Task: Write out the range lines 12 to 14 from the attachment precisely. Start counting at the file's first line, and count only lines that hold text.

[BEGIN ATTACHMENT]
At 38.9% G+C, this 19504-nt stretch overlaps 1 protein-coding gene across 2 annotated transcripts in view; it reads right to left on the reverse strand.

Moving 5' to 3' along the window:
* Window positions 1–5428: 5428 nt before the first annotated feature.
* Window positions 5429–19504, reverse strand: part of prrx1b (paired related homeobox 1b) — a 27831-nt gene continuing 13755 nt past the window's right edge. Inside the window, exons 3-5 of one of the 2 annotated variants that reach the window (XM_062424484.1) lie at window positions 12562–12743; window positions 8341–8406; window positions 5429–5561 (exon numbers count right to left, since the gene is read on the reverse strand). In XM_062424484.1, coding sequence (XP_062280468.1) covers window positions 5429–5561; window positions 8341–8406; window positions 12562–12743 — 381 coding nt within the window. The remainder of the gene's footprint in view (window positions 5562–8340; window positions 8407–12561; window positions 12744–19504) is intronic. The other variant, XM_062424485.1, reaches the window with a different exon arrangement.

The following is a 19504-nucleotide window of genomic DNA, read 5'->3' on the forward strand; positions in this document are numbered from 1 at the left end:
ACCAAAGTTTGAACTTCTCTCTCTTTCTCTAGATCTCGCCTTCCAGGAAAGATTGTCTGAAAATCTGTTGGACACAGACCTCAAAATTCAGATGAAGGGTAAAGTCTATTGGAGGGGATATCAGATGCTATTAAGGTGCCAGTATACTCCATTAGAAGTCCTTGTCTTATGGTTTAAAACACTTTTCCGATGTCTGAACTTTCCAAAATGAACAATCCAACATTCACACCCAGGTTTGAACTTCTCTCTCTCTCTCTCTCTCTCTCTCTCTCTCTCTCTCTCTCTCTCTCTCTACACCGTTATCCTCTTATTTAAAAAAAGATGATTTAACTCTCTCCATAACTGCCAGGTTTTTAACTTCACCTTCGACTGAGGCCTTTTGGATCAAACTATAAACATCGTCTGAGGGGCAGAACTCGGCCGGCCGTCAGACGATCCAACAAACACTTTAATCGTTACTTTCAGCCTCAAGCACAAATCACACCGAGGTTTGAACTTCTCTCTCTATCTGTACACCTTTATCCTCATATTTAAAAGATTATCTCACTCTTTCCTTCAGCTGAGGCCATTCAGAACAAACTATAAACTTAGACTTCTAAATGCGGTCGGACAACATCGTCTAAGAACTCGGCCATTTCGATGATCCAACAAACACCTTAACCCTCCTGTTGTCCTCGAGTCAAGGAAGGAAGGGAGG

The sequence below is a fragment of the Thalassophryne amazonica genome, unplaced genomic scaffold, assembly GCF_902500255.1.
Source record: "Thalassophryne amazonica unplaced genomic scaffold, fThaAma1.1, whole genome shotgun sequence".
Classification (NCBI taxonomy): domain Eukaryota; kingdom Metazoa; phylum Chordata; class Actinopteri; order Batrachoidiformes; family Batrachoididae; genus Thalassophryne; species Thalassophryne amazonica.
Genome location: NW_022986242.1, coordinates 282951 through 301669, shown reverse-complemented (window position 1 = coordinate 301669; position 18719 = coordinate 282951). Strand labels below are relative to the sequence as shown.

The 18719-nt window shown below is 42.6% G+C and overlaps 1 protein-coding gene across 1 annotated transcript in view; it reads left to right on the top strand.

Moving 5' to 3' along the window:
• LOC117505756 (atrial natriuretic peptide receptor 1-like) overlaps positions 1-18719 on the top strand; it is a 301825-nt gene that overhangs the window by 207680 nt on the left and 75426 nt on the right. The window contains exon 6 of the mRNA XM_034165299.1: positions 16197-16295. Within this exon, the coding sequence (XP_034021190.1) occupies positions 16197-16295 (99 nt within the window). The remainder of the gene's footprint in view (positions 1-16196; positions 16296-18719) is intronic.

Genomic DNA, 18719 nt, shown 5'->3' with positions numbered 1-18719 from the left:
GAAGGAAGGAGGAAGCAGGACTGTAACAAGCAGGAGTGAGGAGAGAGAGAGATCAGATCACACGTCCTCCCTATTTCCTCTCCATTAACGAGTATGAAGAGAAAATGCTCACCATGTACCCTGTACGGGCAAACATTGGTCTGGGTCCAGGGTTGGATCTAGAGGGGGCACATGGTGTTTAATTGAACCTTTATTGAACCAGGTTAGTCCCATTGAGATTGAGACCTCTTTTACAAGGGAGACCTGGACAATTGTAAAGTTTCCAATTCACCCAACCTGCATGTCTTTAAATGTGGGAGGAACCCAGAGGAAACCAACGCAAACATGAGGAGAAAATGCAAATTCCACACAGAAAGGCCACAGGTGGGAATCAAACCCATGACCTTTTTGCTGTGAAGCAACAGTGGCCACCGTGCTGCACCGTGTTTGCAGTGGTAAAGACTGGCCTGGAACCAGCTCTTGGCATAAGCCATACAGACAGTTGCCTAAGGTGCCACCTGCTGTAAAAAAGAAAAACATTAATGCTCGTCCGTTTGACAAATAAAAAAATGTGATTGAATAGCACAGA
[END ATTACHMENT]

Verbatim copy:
Moving 5' to 3' along the window:
• LOC117505756 (atrial natriuretic peptide receptor 1-like) overlaps positions 1-18719 on the top strand; it is a 301825-nt gene that overhangs the window by 207680 nt on the left and 75426 nt on the right. The window contains exon 6 of the mRNA XM_034165299.1: positions 16197-16295. Within this exon, the coding sequence (XP_034021190.1) occupies positions 16197-16295 (99 nt within the window). The remainder of the gene's footprint in view (positions 1-16196; positions 16296-18719) is intronic.

Genomic DNA, 18719 nt, shown 5'->3' with positions numbered 1-18719 from the left: